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1 February 2011 A Puzzling Migratory Detour: Are Fueling Conditions in Alaska Driving the Movement of Juvenile Sharp-Tailed Sandpipers?
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Abstract

Making a detour can be advantageous to a migrating bird if fuel-deposition rates at stopover sites along the detour are considerably higher than at stopover sites along a more direct route. One example of an extensive migratory detour is that of the Sharp-tailed Sandpiper (Calidris acuminata), of which large numbers of juveniles are found during fall migration in western Alaska. These birds take a detour of 1500–3400 km from the most direct route between their natal range in northeastern Siberia and nonbreeding areas in Australia. We studied the autumnal fueling rates and fuel loads of 357 Sharp-tailed Sandpipers captured in western Alaska. In early September the birds increased in mass at a rate of only 0.5% of lean body mass day-1. Later in September, the rate of mass increase was about 6% of lean body mass day-1, among the highest values found among similar-sized shorebirds around the world. Some individuals more than doubled their body mass because of fuel deposition, allowing nonstop flight of between 7100 and 9800 km, presumably including a trans-oceanic flight to the southern hemisphere. Our observations indicated that predator attacks were rare in our study area, adding another potential benefit of the detour. We conclude that the most likely reason for the Alaskan detour is that it allows juvenile Sharp-tailed Sandpipers to put on large fuel stores at exceptionally high rates.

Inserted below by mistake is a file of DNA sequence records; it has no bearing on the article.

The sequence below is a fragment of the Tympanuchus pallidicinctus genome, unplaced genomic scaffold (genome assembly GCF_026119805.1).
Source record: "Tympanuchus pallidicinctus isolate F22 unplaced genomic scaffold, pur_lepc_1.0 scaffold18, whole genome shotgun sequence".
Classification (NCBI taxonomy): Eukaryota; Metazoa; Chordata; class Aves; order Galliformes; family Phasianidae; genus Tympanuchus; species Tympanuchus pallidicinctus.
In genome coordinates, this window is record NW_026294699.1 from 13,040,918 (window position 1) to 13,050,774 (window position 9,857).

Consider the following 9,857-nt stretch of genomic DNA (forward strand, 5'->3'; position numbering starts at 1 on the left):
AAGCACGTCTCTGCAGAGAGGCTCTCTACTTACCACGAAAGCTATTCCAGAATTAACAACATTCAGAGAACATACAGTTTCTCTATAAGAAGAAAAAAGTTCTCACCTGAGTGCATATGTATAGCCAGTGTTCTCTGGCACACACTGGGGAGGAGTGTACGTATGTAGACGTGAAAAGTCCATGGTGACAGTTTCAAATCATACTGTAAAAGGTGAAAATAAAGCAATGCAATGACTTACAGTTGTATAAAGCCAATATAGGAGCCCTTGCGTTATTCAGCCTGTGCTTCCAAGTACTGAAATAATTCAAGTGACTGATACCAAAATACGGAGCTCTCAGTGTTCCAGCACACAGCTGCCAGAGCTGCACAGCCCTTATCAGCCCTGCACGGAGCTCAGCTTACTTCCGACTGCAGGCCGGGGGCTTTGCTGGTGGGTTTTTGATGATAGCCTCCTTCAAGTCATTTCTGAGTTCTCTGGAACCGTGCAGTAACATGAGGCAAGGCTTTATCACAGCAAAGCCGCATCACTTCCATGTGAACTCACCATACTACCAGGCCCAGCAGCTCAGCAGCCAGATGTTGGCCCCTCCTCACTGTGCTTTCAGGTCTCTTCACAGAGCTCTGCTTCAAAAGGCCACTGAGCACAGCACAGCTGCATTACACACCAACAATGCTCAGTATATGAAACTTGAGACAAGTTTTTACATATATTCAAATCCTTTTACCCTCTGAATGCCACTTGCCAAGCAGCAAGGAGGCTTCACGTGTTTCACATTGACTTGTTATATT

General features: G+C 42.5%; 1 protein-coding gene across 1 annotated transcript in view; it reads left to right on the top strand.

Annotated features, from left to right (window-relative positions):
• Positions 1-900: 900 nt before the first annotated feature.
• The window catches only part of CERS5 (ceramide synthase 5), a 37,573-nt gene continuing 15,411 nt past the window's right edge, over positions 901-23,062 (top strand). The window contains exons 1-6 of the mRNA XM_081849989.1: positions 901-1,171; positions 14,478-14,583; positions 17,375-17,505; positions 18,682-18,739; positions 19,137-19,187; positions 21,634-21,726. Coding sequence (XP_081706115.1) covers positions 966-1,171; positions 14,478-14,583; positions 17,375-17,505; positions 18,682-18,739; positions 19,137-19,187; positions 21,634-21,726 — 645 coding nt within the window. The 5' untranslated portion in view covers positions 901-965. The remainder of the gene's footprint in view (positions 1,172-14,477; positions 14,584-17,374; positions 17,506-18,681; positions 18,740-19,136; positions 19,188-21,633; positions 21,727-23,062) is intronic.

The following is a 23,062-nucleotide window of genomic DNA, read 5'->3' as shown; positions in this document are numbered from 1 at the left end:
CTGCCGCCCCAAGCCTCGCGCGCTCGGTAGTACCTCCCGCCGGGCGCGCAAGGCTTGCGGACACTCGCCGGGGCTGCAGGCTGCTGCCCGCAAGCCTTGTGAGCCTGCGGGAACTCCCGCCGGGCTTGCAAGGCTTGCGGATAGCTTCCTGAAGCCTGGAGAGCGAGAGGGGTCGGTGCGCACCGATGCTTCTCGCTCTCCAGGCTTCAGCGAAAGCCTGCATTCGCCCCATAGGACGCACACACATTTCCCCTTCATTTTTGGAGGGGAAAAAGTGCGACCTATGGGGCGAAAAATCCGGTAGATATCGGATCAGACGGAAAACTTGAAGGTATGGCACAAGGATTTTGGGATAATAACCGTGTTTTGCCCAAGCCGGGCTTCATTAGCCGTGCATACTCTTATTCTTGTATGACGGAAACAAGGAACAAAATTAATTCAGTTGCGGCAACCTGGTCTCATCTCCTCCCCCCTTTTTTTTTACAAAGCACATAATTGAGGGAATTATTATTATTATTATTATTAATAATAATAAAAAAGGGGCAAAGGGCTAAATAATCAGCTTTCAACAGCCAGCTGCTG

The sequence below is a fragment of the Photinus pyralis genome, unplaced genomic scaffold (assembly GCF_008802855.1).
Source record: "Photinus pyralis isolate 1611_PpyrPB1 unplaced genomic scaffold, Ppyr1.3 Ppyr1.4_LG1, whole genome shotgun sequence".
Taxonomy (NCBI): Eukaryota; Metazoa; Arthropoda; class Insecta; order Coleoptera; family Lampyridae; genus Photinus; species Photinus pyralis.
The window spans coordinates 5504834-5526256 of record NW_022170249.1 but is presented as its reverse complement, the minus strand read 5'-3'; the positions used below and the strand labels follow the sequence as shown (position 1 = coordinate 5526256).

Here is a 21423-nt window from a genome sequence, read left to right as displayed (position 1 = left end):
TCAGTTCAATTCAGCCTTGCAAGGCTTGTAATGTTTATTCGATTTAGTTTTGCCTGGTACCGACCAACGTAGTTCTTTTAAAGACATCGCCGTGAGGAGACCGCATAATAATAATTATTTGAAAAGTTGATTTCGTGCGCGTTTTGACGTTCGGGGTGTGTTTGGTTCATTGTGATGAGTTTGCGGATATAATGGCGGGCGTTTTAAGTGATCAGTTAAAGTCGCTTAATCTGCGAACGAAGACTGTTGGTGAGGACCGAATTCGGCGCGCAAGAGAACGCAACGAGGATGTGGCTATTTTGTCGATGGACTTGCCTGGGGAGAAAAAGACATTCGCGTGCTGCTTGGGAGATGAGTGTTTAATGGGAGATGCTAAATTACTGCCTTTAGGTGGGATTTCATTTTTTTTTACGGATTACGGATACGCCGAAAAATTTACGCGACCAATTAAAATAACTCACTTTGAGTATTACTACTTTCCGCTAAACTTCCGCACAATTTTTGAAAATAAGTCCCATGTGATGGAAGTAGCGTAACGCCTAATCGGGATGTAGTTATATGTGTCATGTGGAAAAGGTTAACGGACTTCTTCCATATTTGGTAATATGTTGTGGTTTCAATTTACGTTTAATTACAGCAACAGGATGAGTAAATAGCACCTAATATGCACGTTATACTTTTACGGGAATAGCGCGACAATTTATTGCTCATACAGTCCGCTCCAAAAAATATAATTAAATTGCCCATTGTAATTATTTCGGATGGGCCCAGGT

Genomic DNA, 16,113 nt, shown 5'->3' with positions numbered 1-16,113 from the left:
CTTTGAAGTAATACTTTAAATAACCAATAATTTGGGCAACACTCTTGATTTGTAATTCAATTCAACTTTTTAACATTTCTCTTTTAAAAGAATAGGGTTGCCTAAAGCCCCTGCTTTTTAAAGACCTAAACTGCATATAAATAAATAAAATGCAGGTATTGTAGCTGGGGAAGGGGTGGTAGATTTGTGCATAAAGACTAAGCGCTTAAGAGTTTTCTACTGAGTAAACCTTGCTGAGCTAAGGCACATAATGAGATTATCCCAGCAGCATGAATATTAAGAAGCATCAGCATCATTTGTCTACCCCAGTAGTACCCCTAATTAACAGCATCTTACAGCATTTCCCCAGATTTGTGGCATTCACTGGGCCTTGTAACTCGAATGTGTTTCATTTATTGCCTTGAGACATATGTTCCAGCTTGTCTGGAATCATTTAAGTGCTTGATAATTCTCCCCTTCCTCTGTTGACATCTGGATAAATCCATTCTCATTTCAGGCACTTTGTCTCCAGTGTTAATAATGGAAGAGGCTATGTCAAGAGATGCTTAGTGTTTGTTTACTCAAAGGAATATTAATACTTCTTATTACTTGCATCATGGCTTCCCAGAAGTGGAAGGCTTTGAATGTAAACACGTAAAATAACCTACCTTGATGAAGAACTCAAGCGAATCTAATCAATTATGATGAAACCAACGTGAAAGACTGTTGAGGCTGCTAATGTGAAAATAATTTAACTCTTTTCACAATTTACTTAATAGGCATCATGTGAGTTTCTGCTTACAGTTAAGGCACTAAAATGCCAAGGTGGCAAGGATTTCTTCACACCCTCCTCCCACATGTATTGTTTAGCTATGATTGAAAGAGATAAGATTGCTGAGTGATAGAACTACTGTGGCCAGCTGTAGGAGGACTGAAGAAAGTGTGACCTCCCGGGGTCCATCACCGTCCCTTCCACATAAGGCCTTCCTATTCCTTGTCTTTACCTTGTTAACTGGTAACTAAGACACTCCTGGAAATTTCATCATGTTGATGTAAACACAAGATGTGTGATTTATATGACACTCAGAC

© 2011 by The Cooper Ornithological Society. All rights reserved. Please direct all requests for permission to photocopy or reproduce article content through the University of California Press's Rights and Permissions website, http://www.ucpressjournals.com/reprintInfo.asp.
Åke Lindström, Robert E. Gill Jr., Sarah E. Jamieson, Brian McCaffery, Liv Wennerberg, Martin Wikelski, and Marcel Klaassen "A Puzzling Migratory Detour: Are Fueling Conditions in Alaska Driving the Movement of Juvenile Sharp-Tailed Sandpipers?," The Condor 113(1), 129-139, (1 February 2011). https://doi.org/10.1525/cond.2011.090171
Received: 10 September 2009; Accepted: 1 August 2010; Published: 1 February 2011
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